In recent days, the Food and Drug Administration (FDA) has committed to several new policies that will modernize the agency’s approach to regulation in the medical device system.
For instance, we announced our intention to propose an alternate approach to the traditional 510(k) clearance process, which will involve the use of modern, science-based, consensus standards and FDA-developed performance criteria as the comparator for device review for certain well-understood technologies. FDA currently compares new devices to predicate devices that can in many cases be as much as 40 years old. By modernizing the standards that FDA uses to assess some new devices, it will make it easier to innovate these products, and adopt more up-to-date and rigorous benchmarks for evaluating their safety and effectiveness.
Today, FDA is taking another step to modernize its regulatory framework and make its review processes more efficient. FDA is issuing a new, draft guidance that describes how it intends to implement provisions enacted by Congress to pursue the “least burdensome” means of assuring the safety and effectiveness of new devices so that innovations that benefit patients can reach them more efficiently.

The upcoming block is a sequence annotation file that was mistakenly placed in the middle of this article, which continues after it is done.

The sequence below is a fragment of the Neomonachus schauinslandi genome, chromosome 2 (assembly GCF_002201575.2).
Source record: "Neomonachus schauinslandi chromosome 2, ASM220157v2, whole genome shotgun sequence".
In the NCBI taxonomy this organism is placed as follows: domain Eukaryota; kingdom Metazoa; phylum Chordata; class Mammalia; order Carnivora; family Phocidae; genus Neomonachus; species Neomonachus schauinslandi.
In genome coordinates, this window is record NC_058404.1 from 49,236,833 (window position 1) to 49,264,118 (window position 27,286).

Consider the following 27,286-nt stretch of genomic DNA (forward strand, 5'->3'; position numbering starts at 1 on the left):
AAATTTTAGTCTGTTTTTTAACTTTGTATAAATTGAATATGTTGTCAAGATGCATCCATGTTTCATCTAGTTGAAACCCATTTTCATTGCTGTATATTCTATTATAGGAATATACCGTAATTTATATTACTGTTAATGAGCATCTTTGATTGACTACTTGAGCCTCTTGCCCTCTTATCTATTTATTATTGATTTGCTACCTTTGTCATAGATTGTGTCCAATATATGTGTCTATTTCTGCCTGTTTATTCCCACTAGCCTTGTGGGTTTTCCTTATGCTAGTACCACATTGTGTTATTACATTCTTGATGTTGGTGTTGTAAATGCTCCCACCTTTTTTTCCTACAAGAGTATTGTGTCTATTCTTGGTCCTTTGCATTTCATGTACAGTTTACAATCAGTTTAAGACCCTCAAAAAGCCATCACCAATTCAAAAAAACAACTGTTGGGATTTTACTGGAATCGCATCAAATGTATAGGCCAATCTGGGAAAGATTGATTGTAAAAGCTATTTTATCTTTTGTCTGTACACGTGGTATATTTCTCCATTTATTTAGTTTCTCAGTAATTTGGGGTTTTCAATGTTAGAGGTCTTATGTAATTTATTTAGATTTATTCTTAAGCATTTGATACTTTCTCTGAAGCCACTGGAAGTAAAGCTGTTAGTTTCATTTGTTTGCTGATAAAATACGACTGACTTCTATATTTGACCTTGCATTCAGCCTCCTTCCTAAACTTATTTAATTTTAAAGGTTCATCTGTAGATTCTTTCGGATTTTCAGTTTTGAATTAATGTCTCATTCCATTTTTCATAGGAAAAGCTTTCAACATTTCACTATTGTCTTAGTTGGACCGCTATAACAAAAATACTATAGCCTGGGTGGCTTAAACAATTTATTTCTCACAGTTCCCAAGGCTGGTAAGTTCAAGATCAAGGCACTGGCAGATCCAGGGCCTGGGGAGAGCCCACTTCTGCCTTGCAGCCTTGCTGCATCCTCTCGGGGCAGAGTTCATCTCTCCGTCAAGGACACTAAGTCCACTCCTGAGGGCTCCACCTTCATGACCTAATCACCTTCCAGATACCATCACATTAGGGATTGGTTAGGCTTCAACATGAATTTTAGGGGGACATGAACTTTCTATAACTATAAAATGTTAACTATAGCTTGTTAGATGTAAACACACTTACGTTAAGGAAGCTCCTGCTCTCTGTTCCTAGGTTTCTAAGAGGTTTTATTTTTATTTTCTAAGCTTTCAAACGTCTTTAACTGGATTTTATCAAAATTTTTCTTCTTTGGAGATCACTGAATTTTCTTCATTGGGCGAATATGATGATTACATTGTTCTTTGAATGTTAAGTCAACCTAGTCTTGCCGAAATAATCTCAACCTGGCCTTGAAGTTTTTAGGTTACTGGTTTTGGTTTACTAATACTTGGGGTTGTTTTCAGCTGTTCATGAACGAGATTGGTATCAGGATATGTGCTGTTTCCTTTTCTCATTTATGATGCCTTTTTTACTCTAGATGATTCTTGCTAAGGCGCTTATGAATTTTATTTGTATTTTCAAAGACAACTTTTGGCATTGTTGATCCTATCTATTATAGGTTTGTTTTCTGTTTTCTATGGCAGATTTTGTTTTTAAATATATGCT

Timely patient access to high quality, safe and effective medical devices requires that FDA reduce or reform those outdated, unnecessary burdens in our regulatory approaches that can add to development costs or forestall beneficial innovation without also enhancing device safety and effectiveness.
The least burdensome approach is not new; however, recent legislation, as well as the opportunities offered by advances in science, call for updating this framework.
Since the passage of the Food and Drug Administration Modernization Act (FDAMA) in 1997, FDA has been required to take a least burdensome approach to premarket review of devices that are subject to a premarket approval application (PMA) or premarket notification (510(k)). FDA issued guidance and began to train staff on the least burdensome requirements shortly after FDAMA’s enactment.